</form>
    </div>
  );
}
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This way, it automatically prevents the page from refreshing on submit.

💪 Using it with TypeScript

Using RHF with TypeScript is super easy because firstly, you don't need to install separate type definitions as they come along with RHF.

You've to define an interface for the fields you're using, and then pass it in useForm as generic.

interface LoginFields {
  email: string;
  password: string;
}

// In component
const { register, handleSubmit } = useForm<LoginFields>();
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And while calling the submit function, you've to set the type of the onSubmit function to the type SubmitHandler provided directly by RHF.

import { useForm, SubmitHandler } from 'react-hook-form';

// In component
const onSubmit: SubmitHandler<LoginFields> = ({ email, password }) => { 
    console.log(email, password)
    // Submit logic
  }
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This way you also get good IntelliSense in your IDE or code editor
intellisense.gif

Conclusion

You can read a lot more functionalities provided by react-hook-form on their website.

I hope you liked it! Comment down your thoughts! There is always room for improvement so let me know your suggestions on this project!

Connect with me on my YouTube channel and my Twitter 😉

Until next time, keeping awesome ✌️

Discussion (2)

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lukeshiru profile image
LUKESHIRU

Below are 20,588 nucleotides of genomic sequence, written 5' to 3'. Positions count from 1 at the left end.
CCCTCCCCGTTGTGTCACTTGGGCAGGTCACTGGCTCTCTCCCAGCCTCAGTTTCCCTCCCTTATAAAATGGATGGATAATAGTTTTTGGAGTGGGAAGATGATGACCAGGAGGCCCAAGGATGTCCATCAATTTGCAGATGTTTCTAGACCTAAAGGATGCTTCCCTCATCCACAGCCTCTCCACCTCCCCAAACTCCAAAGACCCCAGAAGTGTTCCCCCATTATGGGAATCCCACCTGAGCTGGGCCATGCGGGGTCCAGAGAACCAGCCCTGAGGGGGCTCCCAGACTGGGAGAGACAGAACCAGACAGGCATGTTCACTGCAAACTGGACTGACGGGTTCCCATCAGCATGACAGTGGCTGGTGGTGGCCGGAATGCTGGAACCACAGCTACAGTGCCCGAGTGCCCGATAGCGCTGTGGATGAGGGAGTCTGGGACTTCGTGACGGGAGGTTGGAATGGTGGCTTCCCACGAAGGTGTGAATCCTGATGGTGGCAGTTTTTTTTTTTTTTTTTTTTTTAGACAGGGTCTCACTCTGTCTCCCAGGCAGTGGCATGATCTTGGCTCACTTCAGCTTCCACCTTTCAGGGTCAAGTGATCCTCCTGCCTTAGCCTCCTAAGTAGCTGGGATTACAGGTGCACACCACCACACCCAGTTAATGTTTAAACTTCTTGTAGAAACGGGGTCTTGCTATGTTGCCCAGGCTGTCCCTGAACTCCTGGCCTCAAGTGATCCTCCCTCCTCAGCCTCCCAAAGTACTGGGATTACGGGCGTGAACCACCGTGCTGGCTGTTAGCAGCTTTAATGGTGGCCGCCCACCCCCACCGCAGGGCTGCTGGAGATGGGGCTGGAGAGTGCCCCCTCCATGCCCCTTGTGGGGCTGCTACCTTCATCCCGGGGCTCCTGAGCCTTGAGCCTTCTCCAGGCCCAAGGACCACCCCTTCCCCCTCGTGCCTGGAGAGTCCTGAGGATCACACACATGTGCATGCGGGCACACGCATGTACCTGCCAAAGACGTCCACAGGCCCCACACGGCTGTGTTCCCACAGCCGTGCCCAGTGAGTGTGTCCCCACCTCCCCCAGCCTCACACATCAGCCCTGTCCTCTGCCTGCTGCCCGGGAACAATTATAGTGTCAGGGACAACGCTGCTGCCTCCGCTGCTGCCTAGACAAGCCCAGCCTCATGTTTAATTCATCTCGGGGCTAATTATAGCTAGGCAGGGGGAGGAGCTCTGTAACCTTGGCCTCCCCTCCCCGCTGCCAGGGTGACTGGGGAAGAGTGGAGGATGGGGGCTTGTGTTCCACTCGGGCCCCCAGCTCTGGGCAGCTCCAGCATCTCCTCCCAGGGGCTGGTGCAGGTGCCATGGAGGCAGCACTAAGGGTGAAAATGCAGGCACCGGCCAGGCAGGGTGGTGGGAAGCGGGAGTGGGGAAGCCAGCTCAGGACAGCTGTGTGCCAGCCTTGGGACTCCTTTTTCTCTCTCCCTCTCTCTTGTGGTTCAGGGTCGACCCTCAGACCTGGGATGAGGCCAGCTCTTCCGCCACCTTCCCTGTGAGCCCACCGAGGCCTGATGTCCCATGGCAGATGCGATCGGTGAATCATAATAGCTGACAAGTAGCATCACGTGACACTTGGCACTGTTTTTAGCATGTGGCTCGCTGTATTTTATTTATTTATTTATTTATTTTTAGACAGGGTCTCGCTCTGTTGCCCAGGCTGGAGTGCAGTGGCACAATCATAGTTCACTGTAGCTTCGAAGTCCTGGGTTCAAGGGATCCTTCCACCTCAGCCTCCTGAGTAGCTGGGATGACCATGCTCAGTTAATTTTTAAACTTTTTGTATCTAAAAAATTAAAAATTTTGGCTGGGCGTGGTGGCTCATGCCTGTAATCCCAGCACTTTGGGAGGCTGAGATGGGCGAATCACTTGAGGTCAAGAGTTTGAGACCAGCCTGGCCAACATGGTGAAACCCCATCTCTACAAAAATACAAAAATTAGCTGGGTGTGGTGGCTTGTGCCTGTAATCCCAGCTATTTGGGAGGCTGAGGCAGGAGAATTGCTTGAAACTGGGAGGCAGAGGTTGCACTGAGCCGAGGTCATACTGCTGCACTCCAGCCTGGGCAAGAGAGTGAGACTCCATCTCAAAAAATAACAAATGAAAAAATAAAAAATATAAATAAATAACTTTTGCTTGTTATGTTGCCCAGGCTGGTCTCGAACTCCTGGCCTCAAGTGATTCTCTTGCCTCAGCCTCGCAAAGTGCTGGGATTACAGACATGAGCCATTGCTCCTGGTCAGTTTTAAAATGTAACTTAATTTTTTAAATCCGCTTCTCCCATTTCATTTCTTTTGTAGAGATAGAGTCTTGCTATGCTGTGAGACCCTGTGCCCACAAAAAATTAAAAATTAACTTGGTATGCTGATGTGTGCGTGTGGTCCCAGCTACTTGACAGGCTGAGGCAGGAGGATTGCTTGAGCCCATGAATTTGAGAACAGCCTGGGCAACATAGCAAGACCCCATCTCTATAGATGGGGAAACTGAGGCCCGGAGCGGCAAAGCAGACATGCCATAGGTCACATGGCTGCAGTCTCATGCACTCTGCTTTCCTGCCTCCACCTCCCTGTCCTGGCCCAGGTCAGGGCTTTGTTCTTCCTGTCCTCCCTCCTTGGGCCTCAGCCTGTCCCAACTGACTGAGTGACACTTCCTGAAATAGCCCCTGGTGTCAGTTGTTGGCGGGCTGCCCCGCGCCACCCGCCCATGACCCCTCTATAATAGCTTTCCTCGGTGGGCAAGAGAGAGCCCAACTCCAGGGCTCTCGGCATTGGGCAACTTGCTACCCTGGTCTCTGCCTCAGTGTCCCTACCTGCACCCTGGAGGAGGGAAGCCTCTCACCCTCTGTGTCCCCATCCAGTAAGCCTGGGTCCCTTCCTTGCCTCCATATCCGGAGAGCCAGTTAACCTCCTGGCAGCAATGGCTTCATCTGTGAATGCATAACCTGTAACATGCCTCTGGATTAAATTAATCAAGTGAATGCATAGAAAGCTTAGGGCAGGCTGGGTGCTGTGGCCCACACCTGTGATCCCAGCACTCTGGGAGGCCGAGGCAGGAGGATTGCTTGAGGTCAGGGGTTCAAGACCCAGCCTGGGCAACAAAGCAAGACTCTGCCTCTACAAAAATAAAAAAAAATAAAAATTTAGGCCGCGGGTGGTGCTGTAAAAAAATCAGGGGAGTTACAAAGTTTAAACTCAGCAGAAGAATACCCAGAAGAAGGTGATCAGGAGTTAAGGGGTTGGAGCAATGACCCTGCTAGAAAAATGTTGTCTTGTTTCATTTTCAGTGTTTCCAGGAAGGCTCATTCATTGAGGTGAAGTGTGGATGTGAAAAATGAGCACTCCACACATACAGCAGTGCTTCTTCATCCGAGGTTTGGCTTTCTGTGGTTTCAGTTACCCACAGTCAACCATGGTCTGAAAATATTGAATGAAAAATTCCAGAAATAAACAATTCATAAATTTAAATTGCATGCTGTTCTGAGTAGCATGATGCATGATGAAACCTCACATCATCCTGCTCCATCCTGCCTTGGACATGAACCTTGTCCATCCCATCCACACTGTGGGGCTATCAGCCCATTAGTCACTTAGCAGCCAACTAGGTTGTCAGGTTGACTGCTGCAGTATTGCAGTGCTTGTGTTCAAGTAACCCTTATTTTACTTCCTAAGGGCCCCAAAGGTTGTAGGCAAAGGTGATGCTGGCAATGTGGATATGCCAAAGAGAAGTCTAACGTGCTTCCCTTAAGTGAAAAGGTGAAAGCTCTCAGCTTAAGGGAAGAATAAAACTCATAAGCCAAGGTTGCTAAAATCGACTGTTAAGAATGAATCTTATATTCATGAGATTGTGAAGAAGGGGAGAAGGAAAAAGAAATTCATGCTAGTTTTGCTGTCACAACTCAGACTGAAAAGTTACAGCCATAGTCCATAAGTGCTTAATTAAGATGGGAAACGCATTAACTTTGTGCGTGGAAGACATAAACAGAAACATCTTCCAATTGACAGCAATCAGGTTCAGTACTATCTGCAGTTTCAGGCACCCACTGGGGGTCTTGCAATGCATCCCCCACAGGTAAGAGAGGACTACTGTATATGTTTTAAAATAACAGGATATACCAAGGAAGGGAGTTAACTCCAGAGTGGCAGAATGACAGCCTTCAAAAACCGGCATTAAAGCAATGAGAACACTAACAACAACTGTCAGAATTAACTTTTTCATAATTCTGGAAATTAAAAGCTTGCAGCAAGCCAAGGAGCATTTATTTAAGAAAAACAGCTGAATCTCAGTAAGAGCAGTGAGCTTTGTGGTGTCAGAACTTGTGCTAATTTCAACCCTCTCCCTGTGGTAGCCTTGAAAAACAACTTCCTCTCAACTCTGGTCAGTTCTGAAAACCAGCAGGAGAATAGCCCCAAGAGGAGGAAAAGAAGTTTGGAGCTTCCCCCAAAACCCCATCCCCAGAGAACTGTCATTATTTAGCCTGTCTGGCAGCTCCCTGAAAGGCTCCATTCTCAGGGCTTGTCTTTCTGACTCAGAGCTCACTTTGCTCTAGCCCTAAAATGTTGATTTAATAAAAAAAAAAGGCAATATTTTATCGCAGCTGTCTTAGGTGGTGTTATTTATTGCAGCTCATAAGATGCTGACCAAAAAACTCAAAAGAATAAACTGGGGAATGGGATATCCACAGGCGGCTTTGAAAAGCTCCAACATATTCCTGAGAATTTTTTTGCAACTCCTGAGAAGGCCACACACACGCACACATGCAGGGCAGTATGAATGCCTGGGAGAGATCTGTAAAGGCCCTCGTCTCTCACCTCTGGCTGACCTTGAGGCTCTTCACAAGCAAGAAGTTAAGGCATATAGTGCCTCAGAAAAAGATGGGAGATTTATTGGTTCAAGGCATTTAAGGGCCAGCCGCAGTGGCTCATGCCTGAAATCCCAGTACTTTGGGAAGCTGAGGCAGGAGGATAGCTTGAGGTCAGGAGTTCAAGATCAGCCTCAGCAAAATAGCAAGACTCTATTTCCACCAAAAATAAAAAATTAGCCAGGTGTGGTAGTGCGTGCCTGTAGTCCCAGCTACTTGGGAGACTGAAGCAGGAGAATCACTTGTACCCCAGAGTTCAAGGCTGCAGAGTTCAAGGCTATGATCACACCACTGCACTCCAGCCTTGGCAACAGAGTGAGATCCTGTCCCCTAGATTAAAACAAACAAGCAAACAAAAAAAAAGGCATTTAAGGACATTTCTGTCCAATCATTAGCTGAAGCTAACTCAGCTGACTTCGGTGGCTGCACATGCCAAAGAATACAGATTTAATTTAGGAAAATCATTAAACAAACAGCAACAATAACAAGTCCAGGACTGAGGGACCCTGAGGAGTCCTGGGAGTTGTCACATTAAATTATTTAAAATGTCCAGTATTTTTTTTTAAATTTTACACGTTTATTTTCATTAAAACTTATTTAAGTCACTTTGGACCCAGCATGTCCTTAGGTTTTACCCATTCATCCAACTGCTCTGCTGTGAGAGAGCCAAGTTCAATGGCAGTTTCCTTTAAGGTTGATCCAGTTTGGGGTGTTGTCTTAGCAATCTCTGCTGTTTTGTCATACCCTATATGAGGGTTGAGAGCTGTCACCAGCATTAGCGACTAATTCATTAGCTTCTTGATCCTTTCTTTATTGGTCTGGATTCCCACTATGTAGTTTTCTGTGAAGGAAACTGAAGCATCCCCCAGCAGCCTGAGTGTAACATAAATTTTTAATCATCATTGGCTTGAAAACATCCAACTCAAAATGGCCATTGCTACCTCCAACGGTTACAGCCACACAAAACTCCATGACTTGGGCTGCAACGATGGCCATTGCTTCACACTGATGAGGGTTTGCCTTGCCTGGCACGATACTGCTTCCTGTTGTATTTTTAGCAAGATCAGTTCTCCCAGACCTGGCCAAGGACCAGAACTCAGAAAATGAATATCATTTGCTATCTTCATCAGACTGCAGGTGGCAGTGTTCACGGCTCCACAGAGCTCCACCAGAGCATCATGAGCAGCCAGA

One thing about react-hook-form that we should consider is that it has options for required or pattern, but those aren't used in the actual HTML as one would expect. So if you write this:

<input
    type="email"
    {...register("email", {
        required: true
    })}
/>,
<input
    type="password"
    {...register("password", {
        pattern:
            /^(?=.*[A-Za-z])(?=.*\d)[A-Za-z\d]{8,}$/,
        required: true
    })}
/>
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You get this:

<input type="email" name="email" />
<input type="password" name="password" />
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And you should be getting this:

<input type="email" name="email" required />
<input
    type="password"
    name="password"
    required
    pattern="^(?=.*[A-Za-z])(?=.*\d)[A-Za-z\d]{8,}$"
/>
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So you end up repeating stuff to get the actual result that you'll expect:

<input
    type="email"
    required
    {...register("email", {
        required: true
    })}
/>,
<input
    type="password"
    required
    pattern="^(?=.*[A-Za-z])(?=.*\d)[A-Za-z\d]{8,}$"
    {...register("password", {
        pattern:
            /^(?=.*[A-Za-z])(?=.*\d)[A-Za-z\d]{8,}$/,
        required: true
    })}
/>
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Which kinda defeats the purpose. Ideally the hook should make the state handling easier while using the native attributes as expected.

Cheers!

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maxprogramming profile image
Max Programming Author

Yes, I totally agree with that. These things should be added